4 Steps to Self-Improvement


As the famous and highly successful basketball coach at UCLA, John Wooden, wisely counseled:

“When you improve a little each day, eventually big things occur. … Not tomorrow, not the next day, but eventually a big gain is made. Don’t look for the big, quick improvement. Seek the small improvement one day at a time. That’s the only way it happens – and when it happens, it lasts.”

He’s right, of course, which is why I routinely encourage people to try for a steady series of small improvements, rather than just the usual “big pushes” that tend to be intermittent, more demanding, and less effective.  

My favorite way to simplify and ease the process of making small, steady efforts at improvement is to follow a four-step program. It’s easy, and widely applicable. In fact,  you can execute this kind of program pretty much universally: at nearly every opportunity, in nearly every situation, nearly every day, throughout nearly all of your work and your life.

Let’s try it with skills improvement: Here are the basic four steps, as applied to steadily improving and expanding your skill set:

Set the Target

As with any goal, it’s hard to get there if you don’t know where you’re going. So the first step in steady skills improvement is to identify a particular skill you’d like to develop.

One way you can do this is to dream about your ideal skill set. Another is to analyze your current and/or future challenges and itemize the skills you will need to meet them. A third method is to look for key skills you can acquire that will open doors to new opportunities you find attractive. A fourth is to compare the skill sets of people you admire to your own, and focus on the differences.

However you do the identifying, remember the purpose of this step: to form a clear vision of one particular skill you’d like to develop. Make this your current target for self-improvement.  

Analyze the Discrepancies

Step two is to recognize the differences between the level of skill you’re targeting and your current level of that skill. Break down this difference into its various components, including such differences as those between:

  • What you currently know and what more you will need to know,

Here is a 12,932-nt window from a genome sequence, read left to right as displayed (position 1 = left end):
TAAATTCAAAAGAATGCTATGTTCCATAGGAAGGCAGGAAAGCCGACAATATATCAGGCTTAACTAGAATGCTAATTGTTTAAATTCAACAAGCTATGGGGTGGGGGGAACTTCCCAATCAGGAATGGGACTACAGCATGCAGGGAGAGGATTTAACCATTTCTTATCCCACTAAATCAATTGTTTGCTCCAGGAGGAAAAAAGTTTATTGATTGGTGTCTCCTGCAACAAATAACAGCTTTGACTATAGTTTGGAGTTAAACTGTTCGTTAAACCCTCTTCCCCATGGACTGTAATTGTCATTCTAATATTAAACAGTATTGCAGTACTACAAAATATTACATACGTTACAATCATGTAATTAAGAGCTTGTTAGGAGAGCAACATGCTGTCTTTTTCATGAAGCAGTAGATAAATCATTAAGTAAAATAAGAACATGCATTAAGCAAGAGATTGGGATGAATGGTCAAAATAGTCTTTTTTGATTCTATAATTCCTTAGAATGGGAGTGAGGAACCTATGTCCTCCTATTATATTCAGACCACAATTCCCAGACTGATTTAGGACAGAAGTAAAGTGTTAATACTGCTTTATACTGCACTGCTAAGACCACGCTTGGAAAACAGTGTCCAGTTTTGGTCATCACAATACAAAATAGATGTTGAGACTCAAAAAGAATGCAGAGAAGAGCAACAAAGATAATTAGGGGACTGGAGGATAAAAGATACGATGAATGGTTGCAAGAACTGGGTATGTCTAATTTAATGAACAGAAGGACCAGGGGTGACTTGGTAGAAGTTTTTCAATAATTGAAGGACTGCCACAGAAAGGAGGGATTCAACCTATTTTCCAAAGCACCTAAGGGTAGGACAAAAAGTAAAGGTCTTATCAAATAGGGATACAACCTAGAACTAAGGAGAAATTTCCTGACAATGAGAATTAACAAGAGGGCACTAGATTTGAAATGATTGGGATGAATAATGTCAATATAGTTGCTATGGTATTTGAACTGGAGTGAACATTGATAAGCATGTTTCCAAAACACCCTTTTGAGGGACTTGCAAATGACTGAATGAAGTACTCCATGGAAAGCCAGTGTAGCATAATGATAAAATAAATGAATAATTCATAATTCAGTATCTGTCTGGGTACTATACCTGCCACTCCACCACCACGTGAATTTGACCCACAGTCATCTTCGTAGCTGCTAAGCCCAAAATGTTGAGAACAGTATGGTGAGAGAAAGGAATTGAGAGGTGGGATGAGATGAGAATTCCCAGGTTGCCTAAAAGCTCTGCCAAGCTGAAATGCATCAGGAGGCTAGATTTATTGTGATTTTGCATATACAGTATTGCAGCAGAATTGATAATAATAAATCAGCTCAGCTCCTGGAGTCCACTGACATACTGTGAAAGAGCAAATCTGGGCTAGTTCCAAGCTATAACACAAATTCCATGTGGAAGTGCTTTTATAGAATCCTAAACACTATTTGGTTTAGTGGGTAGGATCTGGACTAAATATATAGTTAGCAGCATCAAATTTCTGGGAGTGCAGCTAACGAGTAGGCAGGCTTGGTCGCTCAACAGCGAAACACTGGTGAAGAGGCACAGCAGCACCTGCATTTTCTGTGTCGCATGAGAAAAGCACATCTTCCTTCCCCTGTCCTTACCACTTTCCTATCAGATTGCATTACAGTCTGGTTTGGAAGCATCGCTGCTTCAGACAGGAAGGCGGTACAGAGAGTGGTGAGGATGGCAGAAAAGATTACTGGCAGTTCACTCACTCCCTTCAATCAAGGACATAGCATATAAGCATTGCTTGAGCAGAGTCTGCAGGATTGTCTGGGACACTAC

• The tools you can now use and the additional tools you will need to use,
  • The strengths you now possess and the extra strengths you will need to develop,
  • The experience you now have and the useful experience you will need to draw upon,
  • The techniques you can now apply and the techniques you will need to master in the future,

and so forth.

School Yourself Daily

With a clear idea of the gap between your current skill level and the skill level you are trying to develop, it’s fairly easy to take the next step: prepare an agenda that will allow you to fill in that gap.

This agenda may include some or all of the following:

  • Pursuing specific education, reading, or certifcations,
  • Acquiring and learning to use new tools,
  • Building up certain additional strengths,
  • Absorbing relevant experiences,
  • Mastering critical techniques,

and so forth.

Map this skill-oriented agenda onto your calendar, laying it out so you schedule some clear, specific action to take to move yourself forward – at least a little bit – every day.

Important: Make a point of following this schedule.

Put What You Learn into Practice

This is the step that converts everything you’ve learned and are learning into readily usable skills: Look for ways to make use of your newly developing knowledge, tool mastery, strengths, experience, and techniques – even in situations you might not normally apply them.

The idea here is to find immediate opportunities to apply what you’ve learned and are learning. Taking advantage of such opportunities gives you both early feedback on the benefits of your steadily developing skill and extra confidence to incorporate it into your everyday skill set.

By using these four steps every day to move toward developing a particular new skill – or any other self-improvement – you’ll steadily accumulate a great deal of progress over the weeks, months, and years of your work and your life.

One last point: Remember that lasting change rarely happens overnight. Each of us, and each of the improvements we aim for, has an optimum pace of change. If you try to make a change too quickly, or too slowly, it won’t last very long, or it may not happen at all. Small but steady improvements, day after day, make for the biggest, longest-lasting gains.

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